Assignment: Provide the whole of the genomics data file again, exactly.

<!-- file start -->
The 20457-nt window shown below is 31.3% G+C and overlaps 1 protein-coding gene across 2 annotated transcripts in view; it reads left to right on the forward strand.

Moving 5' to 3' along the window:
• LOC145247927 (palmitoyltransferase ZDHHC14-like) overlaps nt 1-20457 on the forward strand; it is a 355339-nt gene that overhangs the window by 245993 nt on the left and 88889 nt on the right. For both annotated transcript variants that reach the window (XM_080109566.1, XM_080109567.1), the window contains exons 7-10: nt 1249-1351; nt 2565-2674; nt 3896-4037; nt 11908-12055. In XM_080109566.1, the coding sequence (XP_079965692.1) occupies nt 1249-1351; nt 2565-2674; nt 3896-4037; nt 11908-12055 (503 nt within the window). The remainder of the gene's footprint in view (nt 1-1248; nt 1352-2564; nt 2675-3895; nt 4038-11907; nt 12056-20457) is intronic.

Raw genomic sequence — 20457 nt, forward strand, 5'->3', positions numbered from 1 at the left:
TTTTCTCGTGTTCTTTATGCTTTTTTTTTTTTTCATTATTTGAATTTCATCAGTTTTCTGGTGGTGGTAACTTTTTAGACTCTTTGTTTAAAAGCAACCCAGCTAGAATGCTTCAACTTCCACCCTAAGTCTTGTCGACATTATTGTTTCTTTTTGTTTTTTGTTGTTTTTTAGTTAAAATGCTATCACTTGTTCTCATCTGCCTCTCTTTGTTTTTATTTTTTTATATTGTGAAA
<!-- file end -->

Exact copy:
The 20457-nt window shown below is 31.3% G+C and overlaps 1 protein-coding gene across 2 annotated transcripts in view; it reads left to right on the forward strand.

Moving 5' to 3' along the window:
• LOC145247927 (palmitoyltransferase ZDHHC14-like) overlaps nt 1-20457 on the forward strand; it is a 355339-nt gene that overhangs the window by 245993 nt on the left and 88889 nt on the right. For both annotated transcript variants that reach the window (XM_080109566.1, XM_080109567.1), the window contains exons 7-10: nt 1249-1351; nt 2565-2674; nt 3896-4037; nt 11908-12055. In XM_080109566.1, the coding sequence (XP_079965692.1) occupies nt 1249-1351; nt 2565-2674; nt 3896-4037; nt 11908-12055 (503 nt within the window). The remainder of the gene's footprint in view (nt 1-1248; nt 1352-2564; nt 2675-3895; nt 4038-11907; nt 12056-20457) is intronic.

Raw genomic sequence — 20457 nt, forward strand, 5'->3', positions numbered from 1 at the left:
TTTTCTCGTGTTCTTTATGCTTTTTTTTTTTTTCATTATTTGAATTTCATCAGTTTTCTGGTGGTGGTAACTTTTTAGACTCTTTGTTTAAAAGCAACCCAGCTAGAATGCTTCAACTTCCACCCTAAGTCTTGTCGACATTATTGTTTCTTTTTGTTTTTTGTTGTTTTTTAGTTAAAATGCTATCACTTGTTCTCATCTGCCTCTCTTTGTTTTTATTTTTTTATATTGTGAAA